Students at H.D. Stafford Middle School were set to go home when the bell would normally ring at 2:49 p.m. but the school was on lockdown Tuesday afternoon after disturbing information was posted on social media.
A teen was threatening to harm himself.
“We have a hold and secure,” said Langley School District communications manager Ken Hoff. The lockdown started at about 2:40 p.m.
The students and staff were secure in the school as the RCMP handled an incident but nothing happened within the school, he explained.
The school tweeted out during the afternoon that “HD stafford is currently in lockdown. All students are safe and accounted for. We will update shortly.”
Langley RCMP Sgt. Alexandra Mulvihill told the Langley Advance just before 3:30 p.m. that the students were being released from the school in an orderly fashion. The school was emptied by about 4:30 p.m.
The incident started before lunchtime.
“The Langley RCMP received a report of a teenage boy who was sending messages via social media that he may harm himself,” she explained
The police investigation led them to the middle school.
“They were just on social media,” she said of the threats. “No specific students were identified. It was just a generalized threat.”
The school was immediately locked down and a search commenced of the school and school property for the male suspect. The male suspect is not a student of H.D. Stafford Middle School, and he was not located.
“In order to ensure the safety of all the students the school remained on lockdown and students were released in an orderly fashion with heavy police presence,” she added.
Police will continue to investigate in hopes of finding the young person who threatened to harm himself.
“Currently, the investigation continues and is still active to locate the male suspect,” Mulvihill said.” There will be no names released as the male suspect is a young offender.”
One mother is recommending changes to her school’s emergency protocols following Tuesday’s lockdown at Stafford.
Linda-Jean Shaw isn’t critical of how police and school administrators dealt with the emergency, saying she’s just grateful they took action to ensure every student in the school made it out safely after an hour of uncertainty and fear.
But she recommends that the school district learn from the “great system” used to care for residents of the Paddington Station apartment fire last December.
After an hour of being locked down and told very little, she said her 13-year-old son – and others in the basement for drama class – were approached by two uniformed officers and a few other adults. They were given a very clear directive to leave the school immediately, in an orderly fashion, and told to go directly home.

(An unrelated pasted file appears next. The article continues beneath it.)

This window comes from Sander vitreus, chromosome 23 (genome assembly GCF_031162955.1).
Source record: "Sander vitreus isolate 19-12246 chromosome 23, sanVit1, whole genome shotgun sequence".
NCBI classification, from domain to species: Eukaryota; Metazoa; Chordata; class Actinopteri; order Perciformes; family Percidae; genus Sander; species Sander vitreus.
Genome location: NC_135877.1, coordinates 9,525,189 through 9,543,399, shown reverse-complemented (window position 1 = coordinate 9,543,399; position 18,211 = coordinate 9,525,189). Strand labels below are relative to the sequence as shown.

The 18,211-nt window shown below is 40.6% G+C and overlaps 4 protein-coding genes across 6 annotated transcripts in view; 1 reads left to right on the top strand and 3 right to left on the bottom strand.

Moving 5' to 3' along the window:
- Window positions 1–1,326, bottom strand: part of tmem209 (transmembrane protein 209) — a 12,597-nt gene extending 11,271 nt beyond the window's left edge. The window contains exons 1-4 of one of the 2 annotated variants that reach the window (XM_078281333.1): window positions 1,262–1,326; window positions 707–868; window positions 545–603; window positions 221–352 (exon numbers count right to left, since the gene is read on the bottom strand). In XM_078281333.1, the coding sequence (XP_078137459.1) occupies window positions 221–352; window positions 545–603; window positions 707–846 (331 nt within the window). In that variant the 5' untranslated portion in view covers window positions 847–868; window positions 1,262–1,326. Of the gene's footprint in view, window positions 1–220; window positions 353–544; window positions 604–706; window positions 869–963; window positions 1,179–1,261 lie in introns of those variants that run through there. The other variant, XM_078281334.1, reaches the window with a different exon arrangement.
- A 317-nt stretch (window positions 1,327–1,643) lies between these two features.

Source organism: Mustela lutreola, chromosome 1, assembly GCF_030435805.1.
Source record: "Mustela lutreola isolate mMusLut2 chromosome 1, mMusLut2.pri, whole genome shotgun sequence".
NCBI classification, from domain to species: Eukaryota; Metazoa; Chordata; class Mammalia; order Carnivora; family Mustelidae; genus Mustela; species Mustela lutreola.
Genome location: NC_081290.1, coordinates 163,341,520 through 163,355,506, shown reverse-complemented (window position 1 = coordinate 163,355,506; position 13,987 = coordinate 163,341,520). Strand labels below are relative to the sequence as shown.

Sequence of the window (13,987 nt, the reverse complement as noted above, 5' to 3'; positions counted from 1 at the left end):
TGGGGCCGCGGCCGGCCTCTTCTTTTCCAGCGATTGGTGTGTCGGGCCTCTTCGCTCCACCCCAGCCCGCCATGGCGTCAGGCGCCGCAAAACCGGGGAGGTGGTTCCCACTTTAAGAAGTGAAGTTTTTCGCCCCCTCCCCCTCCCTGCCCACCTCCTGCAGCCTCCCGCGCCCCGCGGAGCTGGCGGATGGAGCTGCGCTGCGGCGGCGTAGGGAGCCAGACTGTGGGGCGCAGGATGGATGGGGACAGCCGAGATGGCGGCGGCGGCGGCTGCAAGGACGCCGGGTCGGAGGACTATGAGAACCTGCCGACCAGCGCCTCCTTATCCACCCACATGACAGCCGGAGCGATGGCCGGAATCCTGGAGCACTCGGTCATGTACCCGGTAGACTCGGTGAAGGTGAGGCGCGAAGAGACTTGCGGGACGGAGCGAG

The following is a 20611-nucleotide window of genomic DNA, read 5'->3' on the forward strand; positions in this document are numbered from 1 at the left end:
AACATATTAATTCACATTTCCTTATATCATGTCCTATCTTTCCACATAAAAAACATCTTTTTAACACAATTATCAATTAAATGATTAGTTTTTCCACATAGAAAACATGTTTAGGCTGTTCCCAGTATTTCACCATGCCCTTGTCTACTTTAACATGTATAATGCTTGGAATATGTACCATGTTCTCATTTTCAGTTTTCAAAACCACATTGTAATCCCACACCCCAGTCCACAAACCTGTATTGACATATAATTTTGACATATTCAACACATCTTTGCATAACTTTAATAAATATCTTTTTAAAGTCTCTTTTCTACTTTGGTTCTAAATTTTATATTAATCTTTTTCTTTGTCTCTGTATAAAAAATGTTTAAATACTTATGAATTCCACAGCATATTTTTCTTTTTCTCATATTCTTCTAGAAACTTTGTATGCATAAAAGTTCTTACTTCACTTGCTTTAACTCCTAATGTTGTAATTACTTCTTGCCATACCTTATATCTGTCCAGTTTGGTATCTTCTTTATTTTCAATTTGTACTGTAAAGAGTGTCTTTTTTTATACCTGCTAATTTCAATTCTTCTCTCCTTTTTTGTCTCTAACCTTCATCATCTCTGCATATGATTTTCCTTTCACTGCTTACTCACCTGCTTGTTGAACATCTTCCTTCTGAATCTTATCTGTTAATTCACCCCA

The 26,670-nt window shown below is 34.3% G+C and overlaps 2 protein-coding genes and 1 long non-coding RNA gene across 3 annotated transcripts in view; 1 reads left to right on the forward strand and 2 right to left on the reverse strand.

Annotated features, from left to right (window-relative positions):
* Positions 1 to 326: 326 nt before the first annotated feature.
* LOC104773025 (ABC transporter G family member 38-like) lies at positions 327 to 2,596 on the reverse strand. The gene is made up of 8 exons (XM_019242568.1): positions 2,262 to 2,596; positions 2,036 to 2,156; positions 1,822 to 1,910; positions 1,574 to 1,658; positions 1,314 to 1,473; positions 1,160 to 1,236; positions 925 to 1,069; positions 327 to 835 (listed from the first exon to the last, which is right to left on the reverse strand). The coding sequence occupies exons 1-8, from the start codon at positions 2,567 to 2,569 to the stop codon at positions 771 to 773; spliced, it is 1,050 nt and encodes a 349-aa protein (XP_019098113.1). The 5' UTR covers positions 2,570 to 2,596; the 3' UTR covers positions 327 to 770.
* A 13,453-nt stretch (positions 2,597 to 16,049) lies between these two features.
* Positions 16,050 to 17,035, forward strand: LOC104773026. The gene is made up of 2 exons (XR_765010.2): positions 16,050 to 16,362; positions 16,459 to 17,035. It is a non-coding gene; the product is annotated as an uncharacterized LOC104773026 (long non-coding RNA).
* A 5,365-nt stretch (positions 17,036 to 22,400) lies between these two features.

That meant not stopping at their locker, the bathroom, or the office.
The only issue with that, she noted, was that her son didn’t have his cellphone, his house keys, nor his jacket. She suspects that was the case for many of the Stafford students, who are typically between the ages of 11 and 14.
Instead of releasing these “freaked” children from school and sending them off to fend for themselves in a situation like this, she recommended buses be pulled up to the school and that kids be transported to an “evacuation centre,” like the Timms Community Centre, where they can remain safe and warm until parents can arrange to pick them up.
“Not everyone has a parent at home to let them in after school,” Shaw said.
She’s convinced such problems could be avoided by following an evacuation protocol that parents are alerted to at the beginning of the school year.
“We have an absolutely awesome community,” Shaw said, reiterating that much can be learned from the way Langley City dealt with the Paddington emergency.
“We’re usually powerless in situations like this, and I’m so grateful everyone is safe. But I feel setting a plan like this in place would give us more power about how we react to these incidents,” Shaw said.
“Let’s make a bad thing into a good thing.”
After presstime, the district provided feedback.
Hoff said the district reviews every situation to learn from it.
“In this case there were a number of factors that made it exspecially challenging, such as how close to dismissal time the events unfolded and the rapidly changing information that was available,” he said.
The district defers to the safety expertise of the RCMP who suggested class-by-class dismissal, he said.
“The important take-away here is that the students and staff of HDSMS are safe,” Hoff told the Advance.
Here’s the letter issued by the school:
Dear Parents/Guardians of H.D. Stafford Middle School
At approximately 2:20 p.m., HDSMS was placed in a Lockdown under the advisement of the RCMP due to a generalized threatening message.
At appoximately 2:50 p.m. the Lockdown was downgraded to Hold and Secure. A Hold and Secure is used if there is a security concern in the neighbourhood and involves everyone remaining inside the school as exterior doors are secured. Access to the school is restricted as no one may enter or exit the school.
The neighbourhood situation did not directly involve students or staff of HDSMS but out of caution, the area was secured by the RCMP. As this incident occurred shortly before dismissal time, students were detained until the RCMP assessed the situation. At about 3:35 p.m. students were released on a class by class basis, under controlled conditions, while a significant RCMP presence remained in the community.
At no time was there any danger to the students and staff and their cooperation is appreciated.